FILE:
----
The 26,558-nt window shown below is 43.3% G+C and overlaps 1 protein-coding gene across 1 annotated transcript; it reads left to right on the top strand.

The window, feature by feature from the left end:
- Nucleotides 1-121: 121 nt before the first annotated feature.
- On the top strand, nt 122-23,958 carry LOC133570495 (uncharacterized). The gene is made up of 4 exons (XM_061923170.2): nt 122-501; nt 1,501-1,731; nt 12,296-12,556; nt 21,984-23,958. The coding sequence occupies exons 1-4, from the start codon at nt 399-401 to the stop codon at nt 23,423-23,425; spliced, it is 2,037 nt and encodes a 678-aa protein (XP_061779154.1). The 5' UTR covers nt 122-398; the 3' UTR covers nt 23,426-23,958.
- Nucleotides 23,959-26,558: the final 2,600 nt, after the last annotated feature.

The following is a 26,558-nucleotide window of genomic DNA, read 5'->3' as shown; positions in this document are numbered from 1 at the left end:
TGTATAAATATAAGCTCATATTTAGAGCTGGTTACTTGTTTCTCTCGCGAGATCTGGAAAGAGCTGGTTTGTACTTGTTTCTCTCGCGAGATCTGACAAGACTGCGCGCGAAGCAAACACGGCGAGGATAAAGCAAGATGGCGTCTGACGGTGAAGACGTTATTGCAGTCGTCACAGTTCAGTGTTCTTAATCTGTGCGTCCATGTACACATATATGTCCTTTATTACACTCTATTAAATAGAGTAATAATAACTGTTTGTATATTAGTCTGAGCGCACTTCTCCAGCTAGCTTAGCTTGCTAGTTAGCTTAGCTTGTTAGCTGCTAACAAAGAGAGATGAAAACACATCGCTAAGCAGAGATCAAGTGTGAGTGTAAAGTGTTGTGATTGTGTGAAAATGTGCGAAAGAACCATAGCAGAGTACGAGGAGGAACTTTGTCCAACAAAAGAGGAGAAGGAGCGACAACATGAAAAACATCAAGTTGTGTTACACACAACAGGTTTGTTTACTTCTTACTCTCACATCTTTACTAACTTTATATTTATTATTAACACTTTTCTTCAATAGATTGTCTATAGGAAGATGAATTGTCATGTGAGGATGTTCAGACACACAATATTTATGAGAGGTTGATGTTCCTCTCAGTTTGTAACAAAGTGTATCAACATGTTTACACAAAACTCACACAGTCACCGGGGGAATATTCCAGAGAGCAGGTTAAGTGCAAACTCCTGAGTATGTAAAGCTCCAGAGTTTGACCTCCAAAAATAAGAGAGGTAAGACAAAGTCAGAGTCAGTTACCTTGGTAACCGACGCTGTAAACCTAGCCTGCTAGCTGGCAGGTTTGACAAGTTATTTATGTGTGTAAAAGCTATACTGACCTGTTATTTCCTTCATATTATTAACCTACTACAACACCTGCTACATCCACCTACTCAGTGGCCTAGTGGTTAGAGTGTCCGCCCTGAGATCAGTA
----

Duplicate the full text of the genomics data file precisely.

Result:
The 26,558-nt window shown below is 43.3% G+C and overlaps 1 protein-coding gene across 1 annotated transcript; it reads left to right on the top strand.

The window, feature by feature from the left end:
- Nucleotides 1-121: 121 nt before the first annotated feature.
- On the top strand, nt 122-23,958 carry LOC133570495 (uncharacterized). The gene is made up of 4 exons (XM_061923170.2): nt 122-501; nt 1,501-1,731; nt 12,296-12,556; nt 21,984-23,958. The coding sequence occupies exons 1-4, from the start codon at nt 399-401 to the stop codon at nt 23,423-23,425; spliced, it is 2,037 nt and encodes a 678-aa protein (XP_061779154.1). The 5' UTR covers nt 122-398; the 3' UTR covers nt 23,426-23,958.
- Nucleotides 23,959-26,558: the final 2,600 nt, after the last annotated feature.

The following is a 26,558-nucleotide window of genomic DNA, read 5'->3' as shown; positions in this document are numbered from 1 at the left end:
TGTATAAATATAAGCTCATATTTAGAGCTGGTTACTTGTTTCTCTCGCGAGATCTGGAAAGAGCTGGTTTGTACTTGTTTCTCTCGCGAGATCTGACAAGACTGCGCGCGAAGCAAACACGGCGAGGATAAAGCAAGATGGCGTCTGACGGTGAAGACGTTATTGCAGTCGTCACAGTTCAGTGTTCTTAATCTGTGCGTCCATGTACACATATATGTCCTTTATTACACTCTATTAAATAGAGTAATAATAACTGTTTGTATATTAGTCTGAGCGCACTTCTCCAGCTAGCTTAGCTTGCTAGTTAGCTTAGCTTGTTAGCTGCTAACAAAGAGAGATGAAAACACATCGCTAAGCAGAGATCAAGTGTGAGTGTAAAGTGTTGTGATTGTGTGAAAATGTGCGAAAGAACCATAGCAGAGTACGAGGAGGAACTTTGTCCAACAAAAGAGGAGAAGGAGCGACAACATGAAAAACATCAAGTTGTGTTACACACAACAGGTTTGTTTACTTCTTACTCTCACATCTTTACTAACTTTATATTTATTATTAACACTTTTCTTCAATAGATTGTCTATAGGAAGATGAATTGTCATGTGAGGATGTTCAGACACACAATATTTATGAGAGGTTGATGTTCCTCTCAGTTTGTAACAAAGTGTATCAACATGTTTACACAAAACTCACACAGTCACCGGGGGAATATTCCAGAGAGCAGGTTAAGTGCAAACTCCTGAGTATGTAAAGCTCCAGAGTTTGACCTCCAAAAATAAGAGAGGTAAGACAAAGTCAGAGTCAGTTACCTTGGTAACCGACGCTGTAAACCTAGCCTGCTAGCTGGCAGGTTTGACAAGTTATTTATGTGTGTAAAAGCTATACTGACCTGTTATTTCCTTCATATTATTAACCTACTACAACACCTGCTACATCCACCTACTCAGTGGCCTAGTGGTTAGAGTGTCCGCCCTGAGATCAGTA